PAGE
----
Format

Send to

Choose Destination
PLoS One. 2011 Feb 28;6(2):e17023. doi: 10.1371/journal.pone.0017023.

Regulation of retinoid receptors by retinoic acid and axonal contact in Schwann cells.

Author information

1
Department of Endocrine and Nervous System Physiopathology, Instituto de Investigaciones Biomédicas, Consejo Superior de Investigaciones Científicas, Universidad Autónoma de Madrid, Madrid, Spain.

Abstract

BACKGROUND:

Schwann cells (SCs) are the cell type responsible for the formation of the myelin sheath in the peripheral nervous system (PNS). As retinoic acid (RA) and other retinoids have a profound effect as regulators of the myelination program, we sought to investigate how their nuclear receptors levels were regulated in this cell type.

METHODOLOGY/PRINCIPAL FINDINGS:

In the present study, by using Schwann cells primary cultures from neonatal Wistar rat pups, as well as myelinating cocultures of Schwann cells with embryonic rat dorsal root ganglion sensory neurons, we have found that sustained expression of RXR-γ depends on the continuous presence of a labile activator, while axonal contact mimickers produced an increase in RXR-γ mRNA and protein levels, increment that could be prevented by RA. The upregulation by axonal contact mimickers and the transcriptional downregulation by RA were dependent on de novo protein synthesis and did not involve changes in mRNA stability. On the other hand, RAR-β mRNA levels were only slightly modulated by axonal contact mimickers, while RA produced a strong transcriptional upregulation that was independent of de novo protein synthesis without changes in mRNA stability.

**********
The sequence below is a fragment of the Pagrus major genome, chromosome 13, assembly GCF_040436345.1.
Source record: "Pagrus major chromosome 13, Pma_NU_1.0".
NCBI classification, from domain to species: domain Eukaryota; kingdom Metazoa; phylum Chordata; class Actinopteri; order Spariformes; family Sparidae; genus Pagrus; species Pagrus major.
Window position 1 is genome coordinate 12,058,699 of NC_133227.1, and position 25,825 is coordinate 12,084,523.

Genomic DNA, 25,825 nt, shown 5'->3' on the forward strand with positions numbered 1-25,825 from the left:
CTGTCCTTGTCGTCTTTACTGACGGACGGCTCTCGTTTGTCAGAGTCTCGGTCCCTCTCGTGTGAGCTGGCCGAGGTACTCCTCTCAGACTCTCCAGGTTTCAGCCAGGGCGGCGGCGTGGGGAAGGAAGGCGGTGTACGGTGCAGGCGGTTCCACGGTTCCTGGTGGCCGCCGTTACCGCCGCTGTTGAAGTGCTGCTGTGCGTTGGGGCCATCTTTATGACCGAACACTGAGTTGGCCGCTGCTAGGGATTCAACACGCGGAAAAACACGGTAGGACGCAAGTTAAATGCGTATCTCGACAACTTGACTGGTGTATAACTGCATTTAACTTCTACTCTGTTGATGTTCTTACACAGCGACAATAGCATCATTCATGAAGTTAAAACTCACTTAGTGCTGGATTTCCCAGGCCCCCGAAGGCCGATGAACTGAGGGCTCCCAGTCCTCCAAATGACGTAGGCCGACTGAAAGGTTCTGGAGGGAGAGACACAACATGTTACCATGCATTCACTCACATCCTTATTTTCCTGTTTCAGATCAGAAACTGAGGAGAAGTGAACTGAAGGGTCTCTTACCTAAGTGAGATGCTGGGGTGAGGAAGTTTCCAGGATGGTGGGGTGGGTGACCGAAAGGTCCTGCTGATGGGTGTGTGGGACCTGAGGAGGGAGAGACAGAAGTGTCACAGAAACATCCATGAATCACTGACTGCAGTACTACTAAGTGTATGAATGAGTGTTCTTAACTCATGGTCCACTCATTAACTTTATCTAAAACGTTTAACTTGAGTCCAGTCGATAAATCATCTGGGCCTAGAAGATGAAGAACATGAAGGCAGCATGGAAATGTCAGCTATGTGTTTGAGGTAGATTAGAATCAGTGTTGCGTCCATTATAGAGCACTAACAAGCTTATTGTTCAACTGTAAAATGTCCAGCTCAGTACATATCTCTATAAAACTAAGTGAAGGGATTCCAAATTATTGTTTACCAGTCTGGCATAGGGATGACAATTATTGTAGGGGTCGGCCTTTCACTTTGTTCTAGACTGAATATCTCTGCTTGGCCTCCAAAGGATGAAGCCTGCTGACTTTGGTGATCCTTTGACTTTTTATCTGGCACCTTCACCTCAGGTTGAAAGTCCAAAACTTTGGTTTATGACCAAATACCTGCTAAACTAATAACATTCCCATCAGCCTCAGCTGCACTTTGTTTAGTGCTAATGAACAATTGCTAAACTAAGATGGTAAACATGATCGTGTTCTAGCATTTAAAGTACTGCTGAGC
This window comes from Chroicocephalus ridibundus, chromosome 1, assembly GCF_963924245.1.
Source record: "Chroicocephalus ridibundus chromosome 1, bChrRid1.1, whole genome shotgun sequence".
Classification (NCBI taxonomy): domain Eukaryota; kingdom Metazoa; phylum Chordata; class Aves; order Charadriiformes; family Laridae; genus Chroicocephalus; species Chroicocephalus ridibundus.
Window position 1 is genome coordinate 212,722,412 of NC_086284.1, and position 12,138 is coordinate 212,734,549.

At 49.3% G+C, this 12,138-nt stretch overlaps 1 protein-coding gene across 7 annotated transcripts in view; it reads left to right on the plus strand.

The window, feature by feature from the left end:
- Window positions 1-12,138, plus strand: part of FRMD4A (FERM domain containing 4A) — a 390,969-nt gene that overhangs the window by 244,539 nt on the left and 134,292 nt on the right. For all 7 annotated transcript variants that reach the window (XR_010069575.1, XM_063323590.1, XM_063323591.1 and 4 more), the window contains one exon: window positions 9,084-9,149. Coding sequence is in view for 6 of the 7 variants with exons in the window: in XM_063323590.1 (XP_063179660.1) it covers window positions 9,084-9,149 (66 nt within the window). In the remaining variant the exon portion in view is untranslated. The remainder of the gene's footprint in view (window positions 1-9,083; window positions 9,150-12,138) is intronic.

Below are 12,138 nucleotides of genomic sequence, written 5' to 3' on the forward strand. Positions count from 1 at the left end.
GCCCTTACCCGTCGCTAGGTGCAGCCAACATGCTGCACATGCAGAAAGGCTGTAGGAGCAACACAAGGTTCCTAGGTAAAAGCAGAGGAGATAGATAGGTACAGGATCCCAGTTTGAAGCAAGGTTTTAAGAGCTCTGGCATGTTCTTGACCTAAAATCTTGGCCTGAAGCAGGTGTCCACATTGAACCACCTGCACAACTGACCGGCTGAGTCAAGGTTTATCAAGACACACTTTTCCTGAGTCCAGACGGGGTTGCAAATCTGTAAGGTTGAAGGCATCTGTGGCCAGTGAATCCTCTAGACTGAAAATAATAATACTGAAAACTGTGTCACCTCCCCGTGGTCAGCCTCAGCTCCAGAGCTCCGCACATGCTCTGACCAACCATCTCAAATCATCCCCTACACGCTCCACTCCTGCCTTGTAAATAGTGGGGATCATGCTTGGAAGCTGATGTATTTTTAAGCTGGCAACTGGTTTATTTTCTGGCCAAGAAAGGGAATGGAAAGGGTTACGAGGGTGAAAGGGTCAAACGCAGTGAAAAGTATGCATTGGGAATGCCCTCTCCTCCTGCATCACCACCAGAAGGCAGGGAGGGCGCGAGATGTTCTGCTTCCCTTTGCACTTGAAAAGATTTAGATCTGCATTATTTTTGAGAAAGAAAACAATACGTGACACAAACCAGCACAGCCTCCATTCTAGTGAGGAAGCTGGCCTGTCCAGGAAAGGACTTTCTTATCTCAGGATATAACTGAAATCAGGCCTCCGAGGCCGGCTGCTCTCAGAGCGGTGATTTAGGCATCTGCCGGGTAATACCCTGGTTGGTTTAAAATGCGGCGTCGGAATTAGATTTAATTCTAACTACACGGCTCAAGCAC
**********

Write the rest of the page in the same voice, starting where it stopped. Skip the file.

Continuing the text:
CONCLUSIONS/SIGNIFICANCE:

All together, our results show that retinoid receptors are regulated in a complex manner in Schwann cells, suggesting that they could have a prominent role as regulators of Schwann cell physiology.

PMID:
21386894
PMCID:
PMC3046125
DOI:
10.1371/journal.pone.0017023
[Indexed for MEDLINE]
Free PMC Article

Supplemental Content

Full text links

Icon for Public Library of Science Icon for PubMed Central
Loading ...
Support Center